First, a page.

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10 Tracks You Have To Hear This Week (08/06/2013)
Ten songs on repeat in the NME office this week, from Fuck Buttons and Joey Bada$$ to Angel Haze and Goat
As anyone who’s seen a Fuck Buttons live show will tell you, they’re a duo whose music has a very physical effect on people. Despite looking like they’re just pressing buttons and twiddling knobs onstage, Ben Power and Andrew Hung are capable of battering audiences with emotion, making you feel like you’re heading for a cardiac arrest. On the first track from the Londoners’ upcoming third album ‘Slow Focus’ they repeat the trick. Nasty grooves, grizzled noises, muscular jungle groans and unsettling chimes all suggest that Fuck Buttons have listened back to 2009 track ‘Surf Solar’ (which was played at the start of last summer’s Olympic Opening Ceremony) and decided to make something just as direct. “It has a sense of fear and of loneliness, as if deserted in an abandoned city,” says Power of ‘The Red Wing’. “The feeling of malevolence is something we hadn’t really explored in our music”. And doesn’t that sound mind-meltingly inappropriate for their slot headlining the Park Stage on Saturday night at Glastonbury? Just make sure you’re as up for it as they are. “We’re looking forward to it hugely,” says Andrew Hung. “I’m hoping the Glastonbury crowd will be up for being raucous.”
Siân Rowe, Assistant Reviews Editor
Joey Bada$$, 'Word Is Bond'
Seeing as everything Kanye puts out right now sounds like it’s been produced by angry robots, it’s nectar for the ears hearing Joey Bada$$ drop a track with a piano intro and some old-school scratching. The 18-year-old harks back to the best bits of 1994 hip-hop, and ‘Word Is Bond’ bodes outrageously well for his ‘Summer Knights’ mixtape in June.
Tom Howard, Reviews Editor
Surfer Blood, Gravity
Frustrated that Weezer keep on making weird albums in Japanese and would rather play their old albums on a boat than write perfect alt-pop songs? Me too. Don’t worry, because Surfer Blood are here to save the day, and ‘Gravity’ is more ‘Green Album’-era Rivers Cuomo than a pair of NHS specs and a hash pipe.
David Renshaw, News Reporter
Angel Haze, No Bueno
This writer is not usually a fan of strings on rap music, but the fiddle on this track adds something special to Angel Haze spitting fire. Is ‘No Bueno’ about the loss of her hazelnut cream-filled wafer with a tasty chocolate covering? Probably not.
Kevin EG Perry, Assistant Editor, NME.COM
David Byrne & St Vincent, Cissus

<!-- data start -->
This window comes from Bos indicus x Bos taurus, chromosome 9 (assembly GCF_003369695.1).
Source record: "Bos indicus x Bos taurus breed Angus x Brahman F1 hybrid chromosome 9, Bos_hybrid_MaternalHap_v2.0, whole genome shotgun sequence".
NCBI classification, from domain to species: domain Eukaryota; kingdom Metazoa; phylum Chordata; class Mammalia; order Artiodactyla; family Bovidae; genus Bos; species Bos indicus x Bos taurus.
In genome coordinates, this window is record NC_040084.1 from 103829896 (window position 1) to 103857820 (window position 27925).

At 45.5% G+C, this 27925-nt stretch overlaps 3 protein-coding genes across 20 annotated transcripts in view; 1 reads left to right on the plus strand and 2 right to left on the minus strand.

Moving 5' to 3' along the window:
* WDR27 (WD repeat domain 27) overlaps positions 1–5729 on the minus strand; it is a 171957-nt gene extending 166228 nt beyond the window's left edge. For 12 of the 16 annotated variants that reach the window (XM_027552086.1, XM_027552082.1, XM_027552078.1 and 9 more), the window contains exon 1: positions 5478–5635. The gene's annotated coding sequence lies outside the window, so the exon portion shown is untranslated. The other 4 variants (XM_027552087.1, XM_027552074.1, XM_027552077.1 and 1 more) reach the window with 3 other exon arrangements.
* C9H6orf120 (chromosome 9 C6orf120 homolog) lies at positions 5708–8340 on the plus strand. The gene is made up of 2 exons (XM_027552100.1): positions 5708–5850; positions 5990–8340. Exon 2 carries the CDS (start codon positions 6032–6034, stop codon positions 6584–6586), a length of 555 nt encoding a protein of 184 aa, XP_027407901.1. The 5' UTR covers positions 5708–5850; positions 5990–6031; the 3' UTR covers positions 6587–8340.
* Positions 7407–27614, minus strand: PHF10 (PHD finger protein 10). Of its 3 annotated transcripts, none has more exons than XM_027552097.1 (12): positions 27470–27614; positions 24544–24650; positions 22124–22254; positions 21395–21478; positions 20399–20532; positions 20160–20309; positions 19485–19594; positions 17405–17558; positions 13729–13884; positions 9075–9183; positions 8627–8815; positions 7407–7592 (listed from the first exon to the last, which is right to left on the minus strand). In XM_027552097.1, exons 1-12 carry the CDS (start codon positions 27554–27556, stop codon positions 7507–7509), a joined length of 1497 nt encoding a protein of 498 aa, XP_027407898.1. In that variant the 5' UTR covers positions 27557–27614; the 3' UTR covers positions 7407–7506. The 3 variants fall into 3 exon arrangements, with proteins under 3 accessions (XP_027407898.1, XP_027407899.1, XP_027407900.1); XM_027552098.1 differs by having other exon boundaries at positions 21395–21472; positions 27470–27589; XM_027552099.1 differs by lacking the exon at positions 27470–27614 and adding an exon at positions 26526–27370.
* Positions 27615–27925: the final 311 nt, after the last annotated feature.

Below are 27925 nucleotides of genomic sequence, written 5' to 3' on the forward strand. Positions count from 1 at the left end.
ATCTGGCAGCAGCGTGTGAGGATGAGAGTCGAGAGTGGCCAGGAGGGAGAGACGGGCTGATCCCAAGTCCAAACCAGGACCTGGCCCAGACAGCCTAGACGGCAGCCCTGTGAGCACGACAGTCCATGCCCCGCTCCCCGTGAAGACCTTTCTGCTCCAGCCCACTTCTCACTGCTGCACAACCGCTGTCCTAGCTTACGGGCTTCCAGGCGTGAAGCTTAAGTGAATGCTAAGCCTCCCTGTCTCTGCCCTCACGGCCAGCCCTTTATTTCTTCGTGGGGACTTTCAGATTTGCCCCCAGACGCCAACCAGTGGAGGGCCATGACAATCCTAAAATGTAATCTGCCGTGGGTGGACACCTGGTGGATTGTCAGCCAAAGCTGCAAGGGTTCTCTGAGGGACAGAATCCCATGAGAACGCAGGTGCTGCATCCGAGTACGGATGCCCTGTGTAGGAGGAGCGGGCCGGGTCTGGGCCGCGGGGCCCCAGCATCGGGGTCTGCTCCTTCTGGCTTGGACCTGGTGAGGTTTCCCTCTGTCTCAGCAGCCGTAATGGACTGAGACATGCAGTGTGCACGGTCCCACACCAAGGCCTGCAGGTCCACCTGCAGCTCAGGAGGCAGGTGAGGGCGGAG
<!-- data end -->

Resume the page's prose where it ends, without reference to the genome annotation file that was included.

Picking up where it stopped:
Cissus is a tropical plant that cures malaria. It is also a previously unreleased gift from David Byrne and St Vincent’s ‘Love This Giant’ sessions that soothes any wet summer blues away with harmonic clarinets and Annie Clark’s effortlessly cool vocals.
Lucy Jones, Deputy Editor, NME.COM
White Lies - Getting Even
White Lies have gone all Muse for their bombastic comeback single. Check out frontman Harry McVeigh dramatically wailing, “I can forgive and we can forget, you’re getting even” over synths and clomping guitar riffs. The album is named ‘Big TV’, but they’re clearly aiming for big venues.
Damian Jones, writer
Arthur Beatrice, Carter
Missing Wild Beasts? Fret not, London’s Arthur Beatrice more than fill the void. Having been away for a year honing their debut album, the four-piece return sounding more beguiling than ever. Co-vocalist Ella Girardot takes charge on this one – fraught as ever, rattling off lyrics concerned with fate, trust and
“the dust unsettling”.
Matt Wilkinson, writer
Boards Of Canada, Reach For The Dead
Graphic design boys the planet over shuddered a reedy note of pleasure at the oh-so-long-awaited return of Boards Of Canada, but there are those who’d argue they’ve spelled the first word of their name wrong. To you we say: loosen those shoulders! Relax into the pulsebeats building smoothly, the synth washes. You are licensed to chill.
Duncan Gillespie, writer
On 2012 album ‘Endless Flowers’ the San Diego noiseniks rubbed off some of their earlier sonic silt for something
a bit shinier. The first track from its follow-up, due this summer, is another slick garage-pop affair complete with a dreamy Doors-esque organ solo that would make the late Ray Manzarek proud.
Jenny Stevens, Deputy News Editor
Less than a year after the release of debut album ‘World Music’, Sweden’s pagan psych-rockers Goat are back with a non-album single. ‘Stonegoat’ follows the band’s penchant for including the word ‘goat’ in song titles – and for issuing wah-wah pedal freak-outs.
Dan Stubbs, News Editor
The second album from Piper and Skylar Kaplan is danceable, euphoric and pleasingly trippy
Mumford & Sons’ collaborative steps into world music aren’t embarrassing – but they’re not essential either
The iconic DJ Shadow returns with a mixtape-like album that frustrates as much as it fascinates
A Western that revolves around a trio of gun-wielding female leads, and has a clear and consistent feminist message